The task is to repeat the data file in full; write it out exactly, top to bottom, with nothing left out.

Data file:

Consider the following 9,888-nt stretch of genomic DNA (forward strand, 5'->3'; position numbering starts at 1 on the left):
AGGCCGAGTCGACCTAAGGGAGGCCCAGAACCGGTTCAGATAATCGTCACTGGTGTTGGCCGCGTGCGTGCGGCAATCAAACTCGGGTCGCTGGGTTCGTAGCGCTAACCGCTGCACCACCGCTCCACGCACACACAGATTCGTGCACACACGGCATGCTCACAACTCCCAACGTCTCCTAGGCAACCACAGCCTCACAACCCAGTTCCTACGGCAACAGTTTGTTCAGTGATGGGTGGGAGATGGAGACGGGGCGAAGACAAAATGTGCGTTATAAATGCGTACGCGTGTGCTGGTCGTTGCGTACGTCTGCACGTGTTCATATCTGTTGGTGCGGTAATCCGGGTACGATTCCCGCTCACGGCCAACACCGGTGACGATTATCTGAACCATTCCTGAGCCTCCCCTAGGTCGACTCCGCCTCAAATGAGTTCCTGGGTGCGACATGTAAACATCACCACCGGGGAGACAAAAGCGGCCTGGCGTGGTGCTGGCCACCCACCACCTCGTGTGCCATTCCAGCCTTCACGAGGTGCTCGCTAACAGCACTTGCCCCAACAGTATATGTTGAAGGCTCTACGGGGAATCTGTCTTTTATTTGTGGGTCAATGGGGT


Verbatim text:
Consider the following 9,888-nt stretch of genomic DNA (forward strand, 5'->3'; position numbering starts at 1 on the left):
AGGCCGAGTCGACCTAAGGGAGGCCCAGAACCGGTTCAGATAATCGTCACTGGTGTTGGCCGCGTGCGTGCGGCAATCAAACTCGGGTCGCTGGGTTCGTAGCGCTAACCGCTGCACCACCGCTCCACGCACACACAGATTCGTGCACACACGGCATGCTCACAACTCCCAACGTCTCCTAGGCAACCACAGCCTCACAACCCAGTTCCTACGGCAACAGTTTGTTCAGTGATGGGTGGGAGATGGAGACGGGGCGAAGACAAAATGTGCGTTATAAATGCGTACGCGTGTGCTGGTCGTTGCGTACGTCTGCACGTGTTCATATCTGTTGGTGCGGTAATCCGGGTACGATTCCCGCTCACGGCCAACACCGGTGACGATTATCTGAACCATTCCTGAGCCTCCCCTAGGTCGACTCCGCCTCAAATGAGTTCCTGGGTGCGACATGTAAACATCACCACCGGGGAGACAAAAGCGGCCTGGCGTGGTGCTGGCCACCCACCACCTCGTGTGCCATTCCAGCCTTCACGAGGTGCTCGCTAACAGCACTTGCCCCAACAGTATATGTTGAAGGCTCTACGGGGAATCTGTCTTTTATTTGTGGGTCAATGGGGT